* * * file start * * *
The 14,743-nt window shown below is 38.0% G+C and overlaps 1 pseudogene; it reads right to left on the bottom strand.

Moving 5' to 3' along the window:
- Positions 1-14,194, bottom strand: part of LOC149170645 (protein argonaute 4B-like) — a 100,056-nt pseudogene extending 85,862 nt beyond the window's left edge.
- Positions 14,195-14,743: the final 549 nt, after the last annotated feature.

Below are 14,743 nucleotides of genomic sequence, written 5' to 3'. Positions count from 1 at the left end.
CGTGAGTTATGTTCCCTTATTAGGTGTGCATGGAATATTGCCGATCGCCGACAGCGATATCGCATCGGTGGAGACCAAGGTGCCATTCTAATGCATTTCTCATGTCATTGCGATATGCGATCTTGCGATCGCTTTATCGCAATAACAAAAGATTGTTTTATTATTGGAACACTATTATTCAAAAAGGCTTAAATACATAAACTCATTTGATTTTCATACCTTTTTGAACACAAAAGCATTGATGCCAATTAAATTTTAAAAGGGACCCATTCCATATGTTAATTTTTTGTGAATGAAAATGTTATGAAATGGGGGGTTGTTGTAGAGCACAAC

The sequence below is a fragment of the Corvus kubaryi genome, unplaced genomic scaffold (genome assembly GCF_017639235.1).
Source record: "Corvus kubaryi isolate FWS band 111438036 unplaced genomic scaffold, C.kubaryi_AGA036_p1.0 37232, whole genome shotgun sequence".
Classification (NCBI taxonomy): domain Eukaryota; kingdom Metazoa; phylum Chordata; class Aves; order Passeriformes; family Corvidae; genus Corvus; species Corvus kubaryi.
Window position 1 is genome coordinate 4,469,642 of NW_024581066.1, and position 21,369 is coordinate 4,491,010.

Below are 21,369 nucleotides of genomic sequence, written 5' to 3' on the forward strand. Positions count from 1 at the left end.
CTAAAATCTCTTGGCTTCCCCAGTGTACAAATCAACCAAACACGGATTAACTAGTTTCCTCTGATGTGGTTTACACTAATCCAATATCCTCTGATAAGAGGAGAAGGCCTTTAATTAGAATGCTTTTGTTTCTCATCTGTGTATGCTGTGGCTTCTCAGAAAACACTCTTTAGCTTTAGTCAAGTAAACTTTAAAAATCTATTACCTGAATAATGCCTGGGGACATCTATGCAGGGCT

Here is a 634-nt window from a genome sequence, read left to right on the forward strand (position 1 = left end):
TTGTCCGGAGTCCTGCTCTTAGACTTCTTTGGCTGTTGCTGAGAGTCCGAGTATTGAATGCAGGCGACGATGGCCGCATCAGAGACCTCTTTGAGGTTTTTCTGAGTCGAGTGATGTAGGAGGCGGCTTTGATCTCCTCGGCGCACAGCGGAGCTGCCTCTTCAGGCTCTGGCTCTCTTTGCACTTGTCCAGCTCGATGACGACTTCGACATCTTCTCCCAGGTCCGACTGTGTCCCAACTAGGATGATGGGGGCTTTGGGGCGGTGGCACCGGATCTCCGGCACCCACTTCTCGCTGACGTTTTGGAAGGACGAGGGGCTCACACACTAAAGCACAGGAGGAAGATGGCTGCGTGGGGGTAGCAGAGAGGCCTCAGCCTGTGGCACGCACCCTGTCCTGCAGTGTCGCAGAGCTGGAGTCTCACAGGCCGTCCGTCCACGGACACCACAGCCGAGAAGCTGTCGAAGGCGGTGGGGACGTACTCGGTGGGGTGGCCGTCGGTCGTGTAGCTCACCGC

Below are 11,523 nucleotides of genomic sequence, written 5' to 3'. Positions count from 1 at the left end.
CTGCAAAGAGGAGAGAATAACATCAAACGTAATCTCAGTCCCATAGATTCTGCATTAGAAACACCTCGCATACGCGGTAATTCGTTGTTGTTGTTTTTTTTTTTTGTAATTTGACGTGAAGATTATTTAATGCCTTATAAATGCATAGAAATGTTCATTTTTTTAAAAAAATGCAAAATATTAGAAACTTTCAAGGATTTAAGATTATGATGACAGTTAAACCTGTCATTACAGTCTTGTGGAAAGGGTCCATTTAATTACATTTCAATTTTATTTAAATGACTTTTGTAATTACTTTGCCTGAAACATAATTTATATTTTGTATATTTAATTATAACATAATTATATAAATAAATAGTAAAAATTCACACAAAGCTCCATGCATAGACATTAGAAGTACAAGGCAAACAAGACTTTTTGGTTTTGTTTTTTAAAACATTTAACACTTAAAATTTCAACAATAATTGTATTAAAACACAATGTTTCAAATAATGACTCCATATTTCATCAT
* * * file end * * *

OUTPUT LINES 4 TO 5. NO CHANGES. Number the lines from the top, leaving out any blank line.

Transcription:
- Positions 14,195-14,743: the final 549 nt, after the last annotated feature.

Below are 14,743 nucleotides of genomic sequence, written 5' to 3'. Positions count from 1 at the left end.